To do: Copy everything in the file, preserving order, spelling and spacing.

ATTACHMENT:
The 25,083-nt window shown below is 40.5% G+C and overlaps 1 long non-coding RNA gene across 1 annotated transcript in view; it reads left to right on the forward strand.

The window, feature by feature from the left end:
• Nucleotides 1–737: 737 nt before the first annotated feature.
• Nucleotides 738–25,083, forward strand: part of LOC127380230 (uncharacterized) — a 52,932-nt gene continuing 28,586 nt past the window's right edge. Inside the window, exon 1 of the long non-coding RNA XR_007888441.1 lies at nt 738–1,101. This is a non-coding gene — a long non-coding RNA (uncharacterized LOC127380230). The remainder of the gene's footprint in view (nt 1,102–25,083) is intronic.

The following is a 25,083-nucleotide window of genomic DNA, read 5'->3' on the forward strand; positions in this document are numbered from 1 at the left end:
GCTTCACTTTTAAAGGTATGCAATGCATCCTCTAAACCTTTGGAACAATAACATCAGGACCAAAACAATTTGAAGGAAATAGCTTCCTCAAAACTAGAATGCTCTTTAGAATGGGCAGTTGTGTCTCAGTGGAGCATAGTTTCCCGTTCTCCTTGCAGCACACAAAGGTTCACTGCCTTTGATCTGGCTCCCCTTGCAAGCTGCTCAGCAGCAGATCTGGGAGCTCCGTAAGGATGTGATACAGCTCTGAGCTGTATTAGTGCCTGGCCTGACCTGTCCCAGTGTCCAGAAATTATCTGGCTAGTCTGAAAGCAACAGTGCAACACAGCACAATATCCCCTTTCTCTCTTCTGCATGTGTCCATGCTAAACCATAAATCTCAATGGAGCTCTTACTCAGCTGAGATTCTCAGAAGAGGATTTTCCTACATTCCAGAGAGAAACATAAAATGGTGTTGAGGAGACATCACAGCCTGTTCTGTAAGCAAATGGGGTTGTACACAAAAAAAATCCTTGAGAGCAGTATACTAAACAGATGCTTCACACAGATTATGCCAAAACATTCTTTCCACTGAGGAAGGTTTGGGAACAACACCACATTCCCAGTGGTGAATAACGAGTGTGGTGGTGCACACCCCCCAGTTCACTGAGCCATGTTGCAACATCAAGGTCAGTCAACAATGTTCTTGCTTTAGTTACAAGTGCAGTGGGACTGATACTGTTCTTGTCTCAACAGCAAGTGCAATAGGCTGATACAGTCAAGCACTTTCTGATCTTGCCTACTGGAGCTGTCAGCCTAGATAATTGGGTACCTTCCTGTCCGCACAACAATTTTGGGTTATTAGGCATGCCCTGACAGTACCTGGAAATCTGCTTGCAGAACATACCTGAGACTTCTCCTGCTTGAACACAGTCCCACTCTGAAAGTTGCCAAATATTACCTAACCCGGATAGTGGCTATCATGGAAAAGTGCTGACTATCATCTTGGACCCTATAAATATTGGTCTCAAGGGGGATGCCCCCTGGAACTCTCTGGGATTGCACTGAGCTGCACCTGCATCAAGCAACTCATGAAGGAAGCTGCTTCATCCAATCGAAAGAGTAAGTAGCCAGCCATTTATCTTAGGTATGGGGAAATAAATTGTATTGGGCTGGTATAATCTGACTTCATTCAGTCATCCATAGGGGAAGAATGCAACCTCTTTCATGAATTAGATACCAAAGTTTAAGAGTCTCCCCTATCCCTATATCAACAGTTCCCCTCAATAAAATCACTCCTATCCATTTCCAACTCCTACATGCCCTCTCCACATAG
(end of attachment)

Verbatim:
The 25,083-nt window shown below is 40.5% G+C and overlaps 1 long non-coding RNA gene across 1 annotated transcript in view; it reads left to right on the forward strand.

The window, feature by feature from the left end:
• Nucleotides 1–737: 737 nt before the first annotated feature.
• Nucleotides 738–25,083, forward strand: part of LOC127380230 (uncharacterized) — a 52,932-nt gene continuing 28,586 nt past the window's right edge. Inside the window, exon 1 of the long non-coding RNA XR_007888441.1 lies at nt 738–1,101. This is a non-coding gene — a long non-coding RNA (uncharacterized LOC127380230). The remainder of the gene's footprint in view (nt 1,102–25,083) is intronic.

The following is a 25,083-nucleotide window of genomic DNA, read 5'->3' on the forward strand; positions in this document are numbered from 1 at the left end:
GCTTCACTTTTAAAGGTATGCAATGCATCCTCTAAACCTTTGGAACAATAACATCAGGACCAAAACAATTTGAAGGAAATAGCTTCCTCAAAACTAGAATGCTCTTTAGAATGGGCAGTTGTGTCTCAGTGGAGCATAGTTTCCCGTTCTCCTTGCAGCACACAAAGGTTCACTGCCTTTGATCTGGCTCCCCTTGCAAGCTGCTCAGCAGCAGATCTGGGAGCTCCGTAAGGATGTGATACAGCTCTGAGCTGTATTAGTGCCTGGCCTGACCTGTCCCAGTGTCCAGAAATTATCTGGCTAGTCTGAAAGCAACAGTGCAACACAGCACAATATCCCCTTTCTCTCTTCTGCATGTGTCCATGCTAAACCATAAATCTCAATGGAGCTCTTACTCAGCTGAGATTCTCAGAAGAGGATTTTCCTACATTCCAGAGAGAAACATAAAATGGTGTTGAGGAGACATCACAGCCTGTTCTGTAAGCAAATGGGGTTGTACACAAAAAAAATCCTTGAGAGCAGTATACTAAACAGATGCTTCACACAGATTATGCCAAAACATTCTTTCCACTGAGGAAGGTTTGGGAACAACACCACATTCCCAGTGGTGAATAACGAGTGTGGTGGTGCACACCCCCCAGTTCACTGAGCCATGTTGCAACATCAAGGTCAGTCAACAATGTTCTTGCTTTAGTTACAAGTGCAGTGGGACTGATACTGTTCTTGTCTCAACAGCAAGTGCAATAGGCTGATACAGTCAAGCACTTTCTGATCTTGCCTACTGGAGCTGTCAGCCTAGATAATTGGGTACCTTCCTGTCCGCACAACAATTTTGGGTTATTAGGCATGCCCTGACAGTACCTGGAAATCTGCTTGCAGAACATACCTGAGACTTCTCCTGCTTGAACACAGTCCCACTCTGAAAGTTGCCAAATATTACCTAACCCGGATAGTGGCTATCATGGAAAAGTGCTGACTATCATCTTGGACCCTATAAATATTGGTCTCAAGGGGGATGCCCCCTGGAACTCTCTGGGATTGCACTGAGCTGCACCTGCATCAAGCAACTCATGAAGGAAGCTGCTTCATCCAATCGAAAGAGTAAGTAGCCAGCCATTTATCTTAGGTATGGGGAAATAAATTGTATTGGGCTGGTATAATCTGACTTCATTCAGTCATCCATAGGGGAAGAATGCAACCTCTTTCATGAATTAGATACCAAAGTTTAAGAGTCTCCCCTATCCCTATATCAACAGTTCCCCTCAATAAAATCACTCCTATCCATTTCCAACTCCTACATGCCCTCTCCACATAG